A regression analysis adjusted for age, gender, and region revealed a significant decrease in fruit and vegetable intake and physical activity, and a significant increase in e-cigarette use, over the quarters of 2020. It also revealed a significant increase in hypercholesterolemia and in hypertension. Table 3 shows the crude and adjusted odds ratios (ORs) of the association between each quarter of 2020 and all risk factors and chronic diseases in the SHISS.

4. Discussion

This study used data from the SHISS to explore the effects of responses to COVID-19 on some behavioral and intermediate risk factors and major chronic diseases. The behavioral risk factors displayed significant changes compared to Q1 of 2020, during which there were not yet any restrictions. Notable among these were the reductions in fruit and vegetable intake and physical activity, and the significant increase in e-cigarette use, with a slight decrease in cigarette smoking and waterpipe smoking. In terms of the intermediate risk factors observed in the SHISS, significant increases in hypercholesterolemia and hypertension were observed. By the end of the year, heart disease and diabetes displayed significant increases compared to the first quarter.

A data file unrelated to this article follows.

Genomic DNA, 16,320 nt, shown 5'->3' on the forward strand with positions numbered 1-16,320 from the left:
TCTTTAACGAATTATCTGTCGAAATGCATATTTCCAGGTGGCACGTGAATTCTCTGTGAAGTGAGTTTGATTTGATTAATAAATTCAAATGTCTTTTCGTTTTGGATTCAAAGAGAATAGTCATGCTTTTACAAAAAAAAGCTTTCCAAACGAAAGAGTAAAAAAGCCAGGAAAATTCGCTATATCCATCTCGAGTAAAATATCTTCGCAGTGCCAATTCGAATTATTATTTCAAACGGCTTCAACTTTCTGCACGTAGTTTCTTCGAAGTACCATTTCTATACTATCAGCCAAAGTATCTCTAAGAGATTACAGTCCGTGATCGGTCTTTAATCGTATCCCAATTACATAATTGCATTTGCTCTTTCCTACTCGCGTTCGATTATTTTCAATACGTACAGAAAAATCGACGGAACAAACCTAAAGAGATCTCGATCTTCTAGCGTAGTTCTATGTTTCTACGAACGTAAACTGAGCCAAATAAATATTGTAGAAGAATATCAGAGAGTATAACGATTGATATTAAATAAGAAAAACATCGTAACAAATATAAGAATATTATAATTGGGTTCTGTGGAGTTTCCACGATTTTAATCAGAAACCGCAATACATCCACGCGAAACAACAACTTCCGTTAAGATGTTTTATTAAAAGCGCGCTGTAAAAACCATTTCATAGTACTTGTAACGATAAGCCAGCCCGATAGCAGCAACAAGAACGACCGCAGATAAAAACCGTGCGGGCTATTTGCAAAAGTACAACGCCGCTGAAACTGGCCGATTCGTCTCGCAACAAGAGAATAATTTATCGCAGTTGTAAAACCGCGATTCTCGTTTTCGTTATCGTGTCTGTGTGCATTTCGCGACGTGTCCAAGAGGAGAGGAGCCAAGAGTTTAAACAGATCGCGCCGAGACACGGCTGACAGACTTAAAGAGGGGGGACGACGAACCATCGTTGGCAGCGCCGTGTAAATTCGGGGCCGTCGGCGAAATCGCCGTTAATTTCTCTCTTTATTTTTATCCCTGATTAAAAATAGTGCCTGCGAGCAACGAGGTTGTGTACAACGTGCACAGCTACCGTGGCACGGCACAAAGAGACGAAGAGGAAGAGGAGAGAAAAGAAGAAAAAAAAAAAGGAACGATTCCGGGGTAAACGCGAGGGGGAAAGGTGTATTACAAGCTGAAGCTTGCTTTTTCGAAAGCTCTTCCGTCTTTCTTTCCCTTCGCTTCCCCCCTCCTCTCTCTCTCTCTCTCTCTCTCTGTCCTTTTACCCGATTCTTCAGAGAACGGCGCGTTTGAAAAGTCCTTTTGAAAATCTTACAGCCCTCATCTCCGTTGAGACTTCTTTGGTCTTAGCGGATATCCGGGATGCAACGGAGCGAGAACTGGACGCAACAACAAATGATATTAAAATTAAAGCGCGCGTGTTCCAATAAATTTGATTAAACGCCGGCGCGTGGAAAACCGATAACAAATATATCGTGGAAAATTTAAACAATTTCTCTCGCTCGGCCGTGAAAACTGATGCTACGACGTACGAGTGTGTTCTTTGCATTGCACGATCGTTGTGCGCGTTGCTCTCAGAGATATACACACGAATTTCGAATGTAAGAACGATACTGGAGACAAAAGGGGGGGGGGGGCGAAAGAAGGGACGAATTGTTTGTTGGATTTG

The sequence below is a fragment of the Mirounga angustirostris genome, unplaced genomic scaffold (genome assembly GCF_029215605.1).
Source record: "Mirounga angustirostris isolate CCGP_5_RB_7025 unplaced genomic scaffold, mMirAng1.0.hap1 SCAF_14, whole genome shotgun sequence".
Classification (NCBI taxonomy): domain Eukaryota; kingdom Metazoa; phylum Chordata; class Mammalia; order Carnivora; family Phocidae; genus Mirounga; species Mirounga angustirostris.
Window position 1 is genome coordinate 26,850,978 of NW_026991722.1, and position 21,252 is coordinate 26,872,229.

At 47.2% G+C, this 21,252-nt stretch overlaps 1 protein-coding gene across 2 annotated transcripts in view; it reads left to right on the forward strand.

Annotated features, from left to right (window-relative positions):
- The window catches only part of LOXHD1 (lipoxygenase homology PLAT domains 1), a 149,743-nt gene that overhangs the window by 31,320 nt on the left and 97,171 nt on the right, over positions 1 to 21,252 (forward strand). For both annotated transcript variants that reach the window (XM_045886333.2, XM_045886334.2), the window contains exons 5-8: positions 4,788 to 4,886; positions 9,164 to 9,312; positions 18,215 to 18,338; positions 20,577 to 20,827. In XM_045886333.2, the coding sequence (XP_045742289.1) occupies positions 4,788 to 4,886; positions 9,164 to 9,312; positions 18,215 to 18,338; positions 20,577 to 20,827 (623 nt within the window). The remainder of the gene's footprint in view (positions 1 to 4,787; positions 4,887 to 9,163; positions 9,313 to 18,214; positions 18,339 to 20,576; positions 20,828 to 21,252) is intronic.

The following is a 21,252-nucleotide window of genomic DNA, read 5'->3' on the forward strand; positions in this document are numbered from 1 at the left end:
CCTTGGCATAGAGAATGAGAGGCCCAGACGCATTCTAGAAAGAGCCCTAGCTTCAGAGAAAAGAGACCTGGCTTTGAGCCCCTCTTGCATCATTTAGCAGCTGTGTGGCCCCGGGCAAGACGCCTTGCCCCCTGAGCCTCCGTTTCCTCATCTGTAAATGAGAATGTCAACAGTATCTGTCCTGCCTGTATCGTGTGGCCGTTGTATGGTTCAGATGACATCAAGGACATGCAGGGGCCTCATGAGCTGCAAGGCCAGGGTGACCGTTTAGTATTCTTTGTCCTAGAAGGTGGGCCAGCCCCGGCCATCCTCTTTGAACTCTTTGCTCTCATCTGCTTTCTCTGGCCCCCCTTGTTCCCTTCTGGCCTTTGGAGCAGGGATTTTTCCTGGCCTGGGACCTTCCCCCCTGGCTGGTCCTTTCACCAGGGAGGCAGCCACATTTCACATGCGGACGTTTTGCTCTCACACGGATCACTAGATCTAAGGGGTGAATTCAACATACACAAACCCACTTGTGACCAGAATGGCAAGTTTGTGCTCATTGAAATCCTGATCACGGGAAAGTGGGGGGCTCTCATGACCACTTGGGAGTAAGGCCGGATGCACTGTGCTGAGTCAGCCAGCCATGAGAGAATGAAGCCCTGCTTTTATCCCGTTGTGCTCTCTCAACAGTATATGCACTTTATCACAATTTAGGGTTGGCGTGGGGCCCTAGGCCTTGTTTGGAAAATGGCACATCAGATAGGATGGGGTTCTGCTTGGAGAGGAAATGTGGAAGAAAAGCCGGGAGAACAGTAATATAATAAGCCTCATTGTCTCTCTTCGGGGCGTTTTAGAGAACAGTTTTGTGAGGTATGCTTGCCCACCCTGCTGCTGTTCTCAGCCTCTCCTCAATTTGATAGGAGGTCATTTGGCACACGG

The SHISS uses a combination of leading health indicators (input indicators, which are predictive, dynamic, and fast-changing) and lagging health indicators (output indicators, which are slow-changing and based on phenomena that have already occurred). Behavioral risk factors are leading indicators, and intermediate risk factors and chronic disease are lagging indicators. We observed significant changes across the quarters, compared to Q1, in terms of behavioral risk factors—decreases in fruit and vegetable intake and physical activity, and significant increases in e-cigarette use, as well as a slight decrease in cigarette smoking and waterpipe smoking. The reduction in physical activity was due to complete or partial lockdown, the closure of sports and fitness centers, and the increase in working from home, which all directly affect the attainment of the recommended physical activity levels. Fear of contracting COVID-19 may also have affected people’s willingness to go to fitness centers or attend group fitness activities, even after the end of the lockdown [4]. A recent systematic review exploring changes in physical activity and sedentary behaviors from before to during the pandemic stated that the majority of studies reported decreases in physical activity and increases in sedentary behaviors across several populations during their respective lockdowns, including in children and patients with a variety of medical conditions [16].